Still, it's not all heaviness on the Witches of East End set. Everyone needs a break from the angst and Boston is quick to share one of her favorite stories from shooting. "When we were filming in the backyard of the Beauchamp house during the first season, it was about 4 a.m. and we were chanting Latin in the scene. It was late  — even for a family of witches -— and we somehow started making up our own language because the Latin just wouldn't stick in our brains. At some point 'Servico' became 'Al Pacino' and we just couldn't stop laughing."

There's also a lot of fun to be had in exploring Ingrid and Freya's past lives and Boston has some great thoughts on where else the girls have gone. "The 1500s would be amazing. I bet Ingrid was friends with Shakespeare. He might have helped her start a library. And Jenna and I both love Hawaii so maybe we lived there in the 1960s," she says.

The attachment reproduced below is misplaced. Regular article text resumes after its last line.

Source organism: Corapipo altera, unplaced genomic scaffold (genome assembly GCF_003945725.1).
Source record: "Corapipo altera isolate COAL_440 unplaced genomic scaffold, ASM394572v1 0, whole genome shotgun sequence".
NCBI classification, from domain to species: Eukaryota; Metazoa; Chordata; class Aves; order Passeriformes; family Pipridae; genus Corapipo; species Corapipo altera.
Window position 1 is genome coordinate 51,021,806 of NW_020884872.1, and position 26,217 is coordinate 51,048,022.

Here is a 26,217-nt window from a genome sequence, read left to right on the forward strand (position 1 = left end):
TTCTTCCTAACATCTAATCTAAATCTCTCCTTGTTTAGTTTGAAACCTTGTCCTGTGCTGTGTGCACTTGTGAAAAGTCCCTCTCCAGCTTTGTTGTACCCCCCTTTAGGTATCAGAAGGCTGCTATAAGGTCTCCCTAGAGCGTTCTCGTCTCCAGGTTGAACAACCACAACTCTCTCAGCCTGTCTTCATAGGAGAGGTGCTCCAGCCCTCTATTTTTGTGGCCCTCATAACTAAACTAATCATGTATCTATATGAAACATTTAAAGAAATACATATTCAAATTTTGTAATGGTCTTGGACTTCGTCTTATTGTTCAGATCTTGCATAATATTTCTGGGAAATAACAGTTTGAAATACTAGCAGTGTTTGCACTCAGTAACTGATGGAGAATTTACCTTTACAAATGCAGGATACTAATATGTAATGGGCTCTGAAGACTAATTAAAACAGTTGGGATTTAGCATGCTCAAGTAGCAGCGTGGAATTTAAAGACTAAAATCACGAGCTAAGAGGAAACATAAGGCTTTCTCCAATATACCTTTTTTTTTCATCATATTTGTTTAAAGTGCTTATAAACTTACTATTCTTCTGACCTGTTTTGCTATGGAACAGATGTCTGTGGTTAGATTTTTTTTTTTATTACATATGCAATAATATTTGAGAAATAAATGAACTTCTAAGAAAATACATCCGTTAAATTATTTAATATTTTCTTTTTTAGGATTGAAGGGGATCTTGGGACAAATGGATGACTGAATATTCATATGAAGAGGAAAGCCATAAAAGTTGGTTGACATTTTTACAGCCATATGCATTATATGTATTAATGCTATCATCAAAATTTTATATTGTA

And as for stealing some of that Beauchamp magic for her own life? Well, she can't choose just one. "A healing spell is powerful. To use energy to help heal people spiritually, emotionally and physically. I would also love to time travel. A time traveling healer witch. Yes, that sounds nice, but a time traveling healer witch who can fly. I would copy down the 'time traveling flying healer witch spell' and be off on an amazing adventure."

Witches of East End airs Sunday nights on Lifetime.